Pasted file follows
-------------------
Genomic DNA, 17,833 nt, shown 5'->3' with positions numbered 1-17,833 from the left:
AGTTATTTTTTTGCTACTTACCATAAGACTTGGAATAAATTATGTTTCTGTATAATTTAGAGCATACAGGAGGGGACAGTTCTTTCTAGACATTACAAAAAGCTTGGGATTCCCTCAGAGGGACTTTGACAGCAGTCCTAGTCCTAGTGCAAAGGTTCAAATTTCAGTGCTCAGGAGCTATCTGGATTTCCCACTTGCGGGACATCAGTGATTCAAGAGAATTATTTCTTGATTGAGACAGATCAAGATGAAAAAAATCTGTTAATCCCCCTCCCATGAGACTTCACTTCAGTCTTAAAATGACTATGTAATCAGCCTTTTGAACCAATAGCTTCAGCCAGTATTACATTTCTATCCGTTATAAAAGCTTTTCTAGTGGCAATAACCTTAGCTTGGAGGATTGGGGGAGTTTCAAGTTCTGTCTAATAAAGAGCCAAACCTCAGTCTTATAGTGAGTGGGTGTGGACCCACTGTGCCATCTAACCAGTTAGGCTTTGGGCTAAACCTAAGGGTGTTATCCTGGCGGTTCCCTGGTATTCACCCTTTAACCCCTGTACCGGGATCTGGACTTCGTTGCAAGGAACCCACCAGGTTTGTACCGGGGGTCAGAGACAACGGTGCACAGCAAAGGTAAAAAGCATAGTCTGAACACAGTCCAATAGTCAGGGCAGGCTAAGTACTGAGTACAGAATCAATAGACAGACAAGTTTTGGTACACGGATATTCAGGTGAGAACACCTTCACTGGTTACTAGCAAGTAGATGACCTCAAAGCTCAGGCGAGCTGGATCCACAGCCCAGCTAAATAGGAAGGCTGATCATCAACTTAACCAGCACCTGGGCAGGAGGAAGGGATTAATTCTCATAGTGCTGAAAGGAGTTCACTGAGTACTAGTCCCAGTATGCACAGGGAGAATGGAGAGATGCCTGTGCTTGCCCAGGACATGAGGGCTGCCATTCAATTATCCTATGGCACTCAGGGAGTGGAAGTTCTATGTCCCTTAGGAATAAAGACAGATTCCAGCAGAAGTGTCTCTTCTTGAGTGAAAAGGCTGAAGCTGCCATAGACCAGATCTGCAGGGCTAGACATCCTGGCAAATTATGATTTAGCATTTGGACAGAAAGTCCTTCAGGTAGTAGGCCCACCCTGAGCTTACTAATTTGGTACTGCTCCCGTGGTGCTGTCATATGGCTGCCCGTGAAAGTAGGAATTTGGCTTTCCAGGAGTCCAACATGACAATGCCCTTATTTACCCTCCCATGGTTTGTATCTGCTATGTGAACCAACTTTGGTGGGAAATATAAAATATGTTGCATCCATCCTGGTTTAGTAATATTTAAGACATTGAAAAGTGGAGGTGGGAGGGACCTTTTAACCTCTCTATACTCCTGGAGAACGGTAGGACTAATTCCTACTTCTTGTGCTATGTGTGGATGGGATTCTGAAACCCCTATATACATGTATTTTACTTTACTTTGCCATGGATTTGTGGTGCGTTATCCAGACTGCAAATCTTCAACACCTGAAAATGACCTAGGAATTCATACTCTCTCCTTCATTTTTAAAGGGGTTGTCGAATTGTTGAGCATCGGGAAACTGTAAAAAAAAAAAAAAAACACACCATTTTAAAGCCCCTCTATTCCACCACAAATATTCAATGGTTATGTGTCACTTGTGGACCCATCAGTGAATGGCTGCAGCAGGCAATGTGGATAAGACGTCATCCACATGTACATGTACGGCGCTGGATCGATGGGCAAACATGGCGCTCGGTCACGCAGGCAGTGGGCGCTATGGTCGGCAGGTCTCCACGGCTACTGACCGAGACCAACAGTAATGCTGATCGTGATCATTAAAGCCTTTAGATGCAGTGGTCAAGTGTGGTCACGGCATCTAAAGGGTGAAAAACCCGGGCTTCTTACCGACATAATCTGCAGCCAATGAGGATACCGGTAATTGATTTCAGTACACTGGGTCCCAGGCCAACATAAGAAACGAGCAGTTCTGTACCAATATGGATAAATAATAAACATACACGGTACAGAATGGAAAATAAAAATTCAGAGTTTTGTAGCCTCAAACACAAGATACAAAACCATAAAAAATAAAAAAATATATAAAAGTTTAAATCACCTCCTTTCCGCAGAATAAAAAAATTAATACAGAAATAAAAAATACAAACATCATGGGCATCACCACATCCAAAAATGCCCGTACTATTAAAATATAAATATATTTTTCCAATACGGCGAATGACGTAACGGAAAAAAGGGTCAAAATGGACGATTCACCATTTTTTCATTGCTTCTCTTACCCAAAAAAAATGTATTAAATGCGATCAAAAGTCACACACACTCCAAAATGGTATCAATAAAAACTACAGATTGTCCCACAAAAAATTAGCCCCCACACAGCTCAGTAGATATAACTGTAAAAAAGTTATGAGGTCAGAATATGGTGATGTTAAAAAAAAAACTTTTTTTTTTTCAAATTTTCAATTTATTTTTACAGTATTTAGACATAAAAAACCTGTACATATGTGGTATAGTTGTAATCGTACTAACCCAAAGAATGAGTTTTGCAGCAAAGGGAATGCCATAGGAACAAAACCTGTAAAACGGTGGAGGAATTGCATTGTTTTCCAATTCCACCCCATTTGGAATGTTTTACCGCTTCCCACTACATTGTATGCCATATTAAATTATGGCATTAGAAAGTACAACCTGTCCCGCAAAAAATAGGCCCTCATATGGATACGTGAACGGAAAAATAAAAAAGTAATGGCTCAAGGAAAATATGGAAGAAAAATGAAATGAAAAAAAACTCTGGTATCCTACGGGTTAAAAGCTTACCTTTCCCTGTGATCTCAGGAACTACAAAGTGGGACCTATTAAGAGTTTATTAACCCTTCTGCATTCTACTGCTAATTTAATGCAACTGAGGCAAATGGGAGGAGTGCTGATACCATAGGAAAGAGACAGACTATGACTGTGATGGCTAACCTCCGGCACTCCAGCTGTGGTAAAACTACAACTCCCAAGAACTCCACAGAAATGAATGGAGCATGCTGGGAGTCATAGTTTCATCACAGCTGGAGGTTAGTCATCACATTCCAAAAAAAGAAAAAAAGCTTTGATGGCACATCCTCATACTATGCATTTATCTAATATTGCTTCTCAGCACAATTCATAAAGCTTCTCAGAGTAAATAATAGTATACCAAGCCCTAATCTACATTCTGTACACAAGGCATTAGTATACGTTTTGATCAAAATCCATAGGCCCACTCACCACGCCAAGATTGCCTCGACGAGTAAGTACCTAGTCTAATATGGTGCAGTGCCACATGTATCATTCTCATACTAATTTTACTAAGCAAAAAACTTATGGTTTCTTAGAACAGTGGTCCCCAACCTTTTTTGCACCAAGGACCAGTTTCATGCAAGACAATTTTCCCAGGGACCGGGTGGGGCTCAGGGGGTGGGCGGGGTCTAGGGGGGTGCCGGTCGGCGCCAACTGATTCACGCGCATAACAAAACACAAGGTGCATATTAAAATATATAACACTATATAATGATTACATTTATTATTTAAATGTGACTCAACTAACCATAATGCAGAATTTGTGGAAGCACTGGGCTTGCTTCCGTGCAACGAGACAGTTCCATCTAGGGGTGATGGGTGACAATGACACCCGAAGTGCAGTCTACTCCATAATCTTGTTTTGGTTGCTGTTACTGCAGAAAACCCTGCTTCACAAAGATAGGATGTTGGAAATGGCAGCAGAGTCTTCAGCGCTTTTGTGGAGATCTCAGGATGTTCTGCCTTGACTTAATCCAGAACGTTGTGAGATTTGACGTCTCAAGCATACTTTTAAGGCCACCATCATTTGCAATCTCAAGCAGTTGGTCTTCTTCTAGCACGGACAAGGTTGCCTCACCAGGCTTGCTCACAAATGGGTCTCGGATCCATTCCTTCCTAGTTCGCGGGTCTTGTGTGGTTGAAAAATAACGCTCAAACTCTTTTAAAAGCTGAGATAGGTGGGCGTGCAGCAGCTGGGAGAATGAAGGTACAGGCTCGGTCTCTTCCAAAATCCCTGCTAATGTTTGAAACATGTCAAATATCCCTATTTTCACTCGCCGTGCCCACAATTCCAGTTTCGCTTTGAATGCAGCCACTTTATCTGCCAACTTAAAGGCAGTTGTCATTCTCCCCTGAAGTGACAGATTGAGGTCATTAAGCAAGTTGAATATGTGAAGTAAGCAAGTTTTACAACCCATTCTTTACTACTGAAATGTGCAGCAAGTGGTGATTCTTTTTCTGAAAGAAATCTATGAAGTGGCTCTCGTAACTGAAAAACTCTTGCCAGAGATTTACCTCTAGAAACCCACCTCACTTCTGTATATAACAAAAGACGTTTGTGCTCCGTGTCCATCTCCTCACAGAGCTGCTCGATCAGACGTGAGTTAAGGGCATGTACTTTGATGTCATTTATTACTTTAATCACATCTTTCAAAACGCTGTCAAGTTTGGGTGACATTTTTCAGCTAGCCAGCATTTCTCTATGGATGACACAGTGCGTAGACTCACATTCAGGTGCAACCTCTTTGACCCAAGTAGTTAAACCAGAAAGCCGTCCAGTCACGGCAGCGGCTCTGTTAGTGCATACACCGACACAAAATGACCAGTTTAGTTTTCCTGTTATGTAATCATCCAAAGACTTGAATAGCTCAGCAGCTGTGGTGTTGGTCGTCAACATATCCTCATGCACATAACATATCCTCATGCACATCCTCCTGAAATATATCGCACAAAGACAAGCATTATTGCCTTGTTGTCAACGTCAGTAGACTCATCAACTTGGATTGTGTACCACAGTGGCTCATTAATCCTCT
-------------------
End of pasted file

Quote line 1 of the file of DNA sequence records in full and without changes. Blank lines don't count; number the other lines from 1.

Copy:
Genomic DNA, 17,833 nt, shown 5'->3' with positions numbered 1-17,833 from the left: